|Original network||Channel 4|
|Original release||22 January 2012 –|
May 13, 2012
This is a list of Time Team episodes from series 19.The series was released on DVD (region 2) in 2014.
Episode # refers to the air date order. The Time Team Specials are aired in between regular episodes, but are omitted from this list. Regular contributors on Time Team include: presenters Tony Robinson, Mary-Ann Ochota; archaeologists Mick Aston, Phil Harding, Helen Geake, Raksha Dave, Matt Williams, Alex Langlands, Tracey Smith, Cassie Newland; Jackie McKinley (osteoarchaeologist); Victor Ambrus (illustrator); John Gater (geophysicist); Paul Blinkhorn (pottery expert).
|Episode #||Series #||Episode Title||Location||Coordinates||Original airdate|
|243||1||"Dig By Wire"||Gateholm Island, Pembrokeshire||22 January 2012|
|Tony Robinson and the team visit a tiny windswept island off the coast of Wales. The only way to get to it is by rigging a 500-metre zip wire way above the wave-lashed rocks.|
|244||2||"A Village Affair"||Bitterley, Shropshire||29 January 2012|
|There's a problem in the chocolate-box village of Bitterley in Shropshire. The village's school and cottages cluster prettily around the green. But the village church and the manor house lie more than half a mile away, on the other side of a lumpy, bumpy empty field.|
|245||3||"The Drowned Town"||Dunwich, Suffolk||5 February 2012|
|Tony Robinson and the Team head to Dunwich, a village that's literally falling off the edge of the UK. Coastal erosion has eaten away most of this once-bustling settlement, and before the whole place is lost to the sea, there's a last chance to find out more about the lost origins of this dramatically situated town. The team are joined by historian Mark Bailey, architectural consultant Richard K. Morriss, Kyle Brown from the Environment Agency, John Ette from English Heritage, and Professor David Sear.|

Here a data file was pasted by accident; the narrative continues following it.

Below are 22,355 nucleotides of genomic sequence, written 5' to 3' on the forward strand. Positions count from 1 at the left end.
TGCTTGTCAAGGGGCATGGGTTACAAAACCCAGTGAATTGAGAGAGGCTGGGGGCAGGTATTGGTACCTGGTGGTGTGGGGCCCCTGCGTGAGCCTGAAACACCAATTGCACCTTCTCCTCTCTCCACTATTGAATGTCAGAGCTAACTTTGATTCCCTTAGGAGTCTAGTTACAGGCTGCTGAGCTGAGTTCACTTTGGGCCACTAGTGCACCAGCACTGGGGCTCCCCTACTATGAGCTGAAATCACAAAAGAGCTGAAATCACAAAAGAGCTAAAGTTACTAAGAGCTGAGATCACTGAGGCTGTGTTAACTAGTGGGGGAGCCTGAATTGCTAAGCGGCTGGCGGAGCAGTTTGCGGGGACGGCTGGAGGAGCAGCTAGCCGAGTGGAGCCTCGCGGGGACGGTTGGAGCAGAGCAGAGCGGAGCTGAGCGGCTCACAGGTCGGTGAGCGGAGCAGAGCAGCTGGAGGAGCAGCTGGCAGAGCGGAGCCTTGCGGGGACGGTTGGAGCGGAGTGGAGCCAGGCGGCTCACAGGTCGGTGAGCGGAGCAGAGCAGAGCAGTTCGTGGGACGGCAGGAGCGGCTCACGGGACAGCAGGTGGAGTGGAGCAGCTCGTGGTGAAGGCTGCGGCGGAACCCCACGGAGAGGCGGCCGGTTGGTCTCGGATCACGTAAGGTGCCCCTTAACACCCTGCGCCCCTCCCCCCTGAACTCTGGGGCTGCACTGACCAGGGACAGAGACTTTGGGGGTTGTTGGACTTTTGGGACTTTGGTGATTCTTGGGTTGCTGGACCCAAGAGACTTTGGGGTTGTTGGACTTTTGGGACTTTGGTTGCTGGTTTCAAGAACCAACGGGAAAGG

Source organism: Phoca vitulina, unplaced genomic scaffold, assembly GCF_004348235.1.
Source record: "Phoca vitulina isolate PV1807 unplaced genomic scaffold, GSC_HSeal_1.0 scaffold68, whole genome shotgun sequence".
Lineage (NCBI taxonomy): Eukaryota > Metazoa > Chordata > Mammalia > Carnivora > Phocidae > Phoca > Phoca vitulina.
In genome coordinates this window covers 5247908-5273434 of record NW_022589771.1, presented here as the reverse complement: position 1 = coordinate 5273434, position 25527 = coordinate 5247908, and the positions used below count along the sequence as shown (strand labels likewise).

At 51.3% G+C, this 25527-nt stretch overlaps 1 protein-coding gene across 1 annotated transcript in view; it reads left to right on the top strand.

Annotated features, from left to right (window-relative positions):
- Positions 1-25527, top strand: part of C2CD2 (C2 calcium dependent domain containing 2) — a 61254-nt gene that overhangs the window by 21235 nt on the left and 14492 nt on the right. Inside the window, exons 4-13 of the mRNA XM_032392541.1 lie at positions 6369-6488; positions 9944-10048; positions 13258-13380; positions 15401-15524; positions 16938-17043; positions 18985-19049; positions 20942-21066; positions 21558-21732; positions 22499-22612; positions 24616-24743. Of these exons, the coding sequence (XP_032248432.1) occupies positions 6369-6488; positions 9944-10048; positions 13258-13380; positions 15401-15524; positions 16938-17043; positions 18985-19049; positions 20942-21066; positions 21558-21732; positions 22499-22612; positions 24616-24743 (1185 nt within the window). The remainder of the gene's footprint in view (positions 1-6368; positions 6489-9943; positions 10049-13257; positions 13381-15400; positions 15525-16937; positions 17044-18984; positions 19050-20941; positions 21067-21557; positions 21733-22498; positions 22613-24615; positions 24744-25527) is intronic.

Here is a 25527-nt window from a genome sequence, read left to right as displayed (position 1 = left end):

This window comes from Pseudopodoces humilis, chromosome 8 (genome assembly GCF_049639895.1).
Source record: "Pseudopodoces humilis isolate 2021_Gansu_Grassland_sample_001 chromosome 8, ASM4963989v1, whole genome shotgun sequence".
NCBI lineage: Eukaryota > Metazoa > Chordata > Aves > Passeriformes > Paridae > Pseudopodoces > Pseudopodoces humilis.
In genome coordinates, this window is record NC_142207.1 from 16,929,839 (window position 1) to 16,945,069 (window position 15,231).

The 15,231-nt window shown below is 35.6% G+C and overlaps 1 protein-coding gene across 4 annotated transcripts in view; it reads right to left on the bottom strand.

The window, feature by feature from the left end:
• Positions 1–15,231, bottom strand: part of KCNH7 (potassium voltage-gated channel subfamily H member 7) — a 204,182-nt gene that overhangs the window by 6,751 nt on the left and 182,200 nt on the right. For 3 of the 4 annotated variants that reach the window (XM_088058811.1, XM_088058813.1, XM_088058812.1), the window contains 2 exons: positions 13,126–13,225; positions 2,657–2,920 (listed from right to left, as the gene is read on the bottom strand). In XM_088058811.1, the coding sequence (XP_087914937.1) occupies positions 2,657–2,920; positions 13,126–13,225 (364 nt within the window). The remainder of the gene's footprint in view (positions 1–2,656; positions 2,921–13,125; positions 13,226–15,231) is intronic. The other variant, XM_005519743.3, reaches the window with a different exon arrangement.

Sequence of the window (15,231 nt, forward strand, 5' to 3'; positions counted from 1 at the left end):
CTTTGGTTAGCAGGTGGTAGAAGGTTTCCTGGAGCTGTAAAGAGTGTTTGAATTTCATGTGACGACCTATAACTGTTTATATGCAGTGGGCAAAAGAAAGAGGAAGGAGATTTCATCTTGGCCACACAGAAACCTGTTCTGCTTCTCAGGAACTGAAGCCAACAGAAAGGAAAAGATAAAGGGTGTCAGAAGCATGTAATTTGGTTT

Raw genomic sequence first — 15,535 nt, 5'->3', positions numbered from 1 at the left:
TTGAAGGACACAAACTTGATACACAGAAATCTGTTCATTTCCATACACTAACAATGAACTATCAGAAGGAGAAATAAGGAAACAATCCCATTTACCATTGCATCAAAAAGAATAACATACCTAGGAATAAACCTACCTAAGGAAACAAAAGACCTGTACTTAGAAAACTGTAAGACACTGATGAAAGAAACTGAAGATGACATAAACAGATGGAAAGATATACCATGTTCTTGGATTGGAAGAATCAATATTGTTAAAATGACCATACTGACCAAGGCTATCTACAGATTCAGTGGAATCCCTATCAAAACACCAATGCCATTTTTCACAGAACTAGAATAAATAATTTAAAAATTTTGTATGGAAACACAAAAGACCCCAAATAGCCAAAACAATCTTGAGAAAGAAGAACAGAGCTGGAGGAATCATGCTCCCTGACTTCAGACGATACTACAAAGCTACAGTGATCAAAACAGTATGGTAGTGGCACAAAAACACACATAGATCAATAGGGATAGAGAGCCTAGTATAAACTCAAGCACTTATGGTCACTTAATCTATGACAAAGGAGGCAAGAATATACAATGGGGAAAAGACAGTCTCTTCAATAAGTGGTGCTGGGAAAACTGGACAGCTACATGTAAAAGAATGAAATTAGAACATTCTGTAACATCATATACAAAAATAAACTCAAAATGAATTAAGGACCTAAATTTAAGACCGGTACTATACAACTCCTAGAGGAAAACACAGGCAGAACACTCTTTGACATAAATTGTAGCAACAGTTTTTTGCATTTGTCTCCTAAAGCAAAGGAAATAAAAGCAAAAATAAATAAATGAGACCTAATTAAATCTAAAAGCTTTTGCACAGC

|246||4||"The First King of Racing"||Newmarket, Suffolk||12 February 2012|
|Tony and the Team visit Newmarket, the birthplace of horseracing, in search of the earliest archaeological traces of the sport of kings. They dig in the heart of the historic town, in search of the remains of King Charles II's racing stables - arguably the world's first stables dedicated to racing. Bone specialist Jackie McKinley talks about horse skeletons with Christopher Garibaldi at the National Horseracing Museum.|
|247||5||"Chapel of Secrets"||Beadnell, Northumberland||19 February 2012|
|Tony leads the Team to the village of Beadnell on a beautiful stretch of the Northumbrian coast, to explore an unusual promontory, from which mysterious fragments of human bone have emerged over recent years. The team are joined by Anglo-Saxon historian Sam Newton, vicar Jane Wood and small finds expert Danielle Wootton. Calligrapher Suzanne Moore investigates techniques used by monks inscribing and illuminating the Lindisfarne Gospels.|
|248||6||"A Copper Bottomed Dig"||Pentrechwyth, Swansea||26 February 2012|
|Two hundred years ago, Swansea was one of the wealthiest cities in the country, if not the world. The source of those riches was neither the coal nor the steel recently associated with the area, but copper.|
|249||7||"The Only Earl Is Essex"||Colne Priory, Essex||4 March 2012|